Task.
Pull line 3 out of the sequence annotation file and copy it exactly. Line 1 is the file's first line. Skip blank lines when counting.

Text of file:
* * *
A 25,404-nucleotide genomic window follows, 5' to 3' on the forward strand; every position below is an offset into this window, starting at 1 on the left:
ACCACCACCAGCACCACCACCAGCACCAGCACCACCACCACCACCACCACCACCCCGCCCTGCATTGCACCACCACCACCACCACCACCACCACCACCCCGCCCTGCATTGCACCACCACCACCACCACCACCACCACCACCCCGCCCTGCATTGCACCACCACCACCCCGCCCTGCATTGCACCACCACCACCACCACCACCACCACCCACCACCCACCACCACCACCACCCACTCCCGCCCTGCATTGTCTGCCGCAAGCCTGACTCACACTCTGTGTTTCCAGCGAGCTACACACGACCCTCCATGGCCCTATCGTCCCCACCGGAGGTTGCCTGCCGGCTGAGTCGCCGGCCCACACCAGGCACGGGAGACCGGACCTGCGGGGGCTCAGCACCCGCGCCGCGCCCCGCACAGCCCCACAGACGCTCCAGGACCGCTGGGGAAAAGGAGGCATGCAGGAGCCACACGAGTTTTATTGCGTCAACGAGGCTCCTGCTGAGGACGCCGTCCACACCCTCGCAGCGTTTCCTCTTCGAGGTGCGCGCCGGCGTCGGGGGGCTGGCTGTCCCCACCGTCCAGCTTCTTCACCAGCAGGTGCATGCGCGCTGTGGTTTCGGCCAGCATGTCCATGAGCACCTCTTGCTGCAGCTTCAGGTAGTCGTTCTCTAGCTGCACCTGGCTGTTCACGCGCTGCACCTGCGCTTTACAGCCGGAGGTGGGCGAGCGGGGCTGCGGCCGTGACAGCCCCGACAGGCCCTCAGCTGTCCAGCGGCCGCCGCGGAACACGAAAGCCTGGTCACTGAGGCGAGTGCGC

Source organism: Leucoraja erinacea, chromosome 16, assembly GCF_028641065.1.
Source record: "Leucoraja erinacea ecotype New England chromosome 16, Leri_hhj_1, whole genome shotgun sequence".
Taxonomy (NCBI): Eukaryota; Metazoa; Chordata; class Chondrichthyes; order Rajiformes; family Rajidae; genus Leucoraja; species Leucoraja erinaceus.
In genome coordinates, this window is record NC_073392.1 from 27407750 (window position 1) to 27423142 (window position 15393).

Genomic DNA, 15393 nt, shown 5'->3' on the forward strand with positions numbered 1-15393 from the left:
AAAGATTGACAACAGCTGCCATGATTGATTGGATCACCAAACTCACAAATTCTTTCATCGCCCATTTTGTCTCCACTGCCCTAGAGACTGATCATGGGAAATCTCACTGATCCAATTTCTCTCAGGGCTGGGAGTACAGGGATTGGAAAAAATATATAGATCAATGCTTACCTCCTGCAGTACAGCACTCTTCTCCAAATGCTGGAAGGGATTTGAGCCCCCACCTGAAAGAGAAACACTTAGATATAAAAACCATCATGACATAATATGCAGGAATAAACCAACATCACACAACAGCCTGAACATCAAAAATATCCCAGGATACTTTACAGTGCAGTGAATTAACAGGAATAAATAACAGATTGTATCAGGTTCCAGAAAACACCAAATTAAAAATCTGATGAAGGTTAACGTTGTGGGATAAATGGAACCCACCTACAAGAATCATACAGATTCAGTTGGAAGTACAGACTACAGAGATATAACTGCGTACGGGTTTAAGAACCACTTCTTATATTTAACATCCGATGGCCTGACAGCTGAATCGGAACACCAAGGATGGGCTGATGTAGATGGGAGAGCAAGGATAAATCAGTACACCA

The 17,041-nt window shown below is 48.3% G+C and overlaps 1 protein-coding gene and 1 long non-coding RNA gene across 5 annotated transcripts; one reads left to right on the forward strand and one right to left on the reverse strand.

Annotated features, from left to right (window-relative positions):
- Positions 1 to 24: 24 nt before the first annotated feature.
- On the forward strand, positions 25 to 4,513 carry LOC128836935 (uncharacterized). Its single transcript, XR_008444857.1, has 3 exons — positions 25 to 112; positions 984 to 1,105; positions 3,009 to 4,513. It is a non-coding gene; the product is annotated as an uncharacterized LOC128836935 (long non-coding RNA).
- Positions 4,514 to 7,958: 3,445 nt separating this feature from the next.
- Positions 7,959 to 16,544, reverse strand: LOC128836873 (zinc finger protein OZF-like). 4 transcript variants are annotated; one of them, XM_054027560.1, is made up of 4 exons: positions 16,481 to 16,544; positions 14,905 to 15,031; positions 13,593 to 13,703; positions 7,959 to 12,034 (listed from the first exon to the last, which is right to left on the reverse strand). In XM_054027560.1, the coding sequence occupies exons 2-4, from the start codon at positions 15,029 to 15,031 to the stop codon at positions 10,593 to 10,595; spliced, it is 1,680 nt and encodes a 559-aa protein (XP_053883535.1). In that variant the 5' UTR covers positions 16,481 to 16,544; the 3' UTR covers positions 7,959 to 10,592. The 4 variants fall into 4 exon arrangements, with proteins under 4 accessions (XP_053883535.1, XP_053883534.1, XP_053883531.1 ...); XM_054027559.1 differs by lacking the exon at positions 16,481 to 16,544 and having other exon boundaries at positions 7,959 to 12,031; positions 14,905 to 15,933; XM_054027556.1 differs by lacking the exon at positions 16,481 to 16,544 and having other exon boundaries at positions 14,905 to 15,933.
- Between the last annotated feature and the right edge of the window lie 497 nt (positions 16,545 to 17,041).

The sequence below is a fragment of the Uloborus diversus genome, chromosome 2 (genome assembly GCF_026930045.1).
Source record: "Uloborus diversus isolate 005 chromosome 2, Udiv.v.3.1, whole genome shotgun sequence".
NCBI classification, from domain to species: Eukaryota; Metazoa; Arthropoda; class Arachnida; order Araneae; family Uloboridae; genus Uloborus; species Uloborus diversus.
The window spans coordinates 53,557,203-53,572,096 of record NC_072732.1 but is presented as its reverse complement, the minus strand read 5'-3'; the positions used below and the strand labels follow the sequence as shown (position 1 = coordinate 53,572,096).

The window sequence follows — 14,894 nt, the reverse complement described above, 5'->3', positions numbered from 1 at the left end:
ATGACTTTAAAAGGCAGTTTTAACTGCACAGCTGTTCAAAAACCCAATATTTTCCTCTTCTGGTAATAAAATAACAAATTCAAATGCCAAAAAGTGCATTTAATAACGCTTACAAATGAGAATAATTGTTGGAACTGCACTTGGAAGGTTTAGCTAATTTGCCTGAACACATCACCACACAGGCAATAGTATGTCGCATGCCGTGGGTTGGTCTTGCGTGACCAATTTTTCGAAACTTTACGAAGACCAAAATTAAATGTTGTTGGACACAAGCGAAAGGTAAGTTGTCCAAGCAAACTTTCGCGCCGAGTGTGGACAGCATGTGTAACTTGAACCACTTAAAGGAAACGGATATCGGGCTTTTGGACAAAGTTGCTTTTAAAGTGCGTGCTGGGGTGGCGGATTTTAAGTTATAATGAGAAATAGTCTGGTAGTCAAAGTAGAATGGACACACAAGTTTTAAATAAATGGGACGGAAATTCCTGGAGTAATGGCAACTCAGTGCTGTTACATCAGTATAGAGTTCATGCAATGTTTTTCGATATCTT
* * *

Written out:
Source organism: Leucoraja erinacea, chromosome 16, assembly GCF_028641065.1.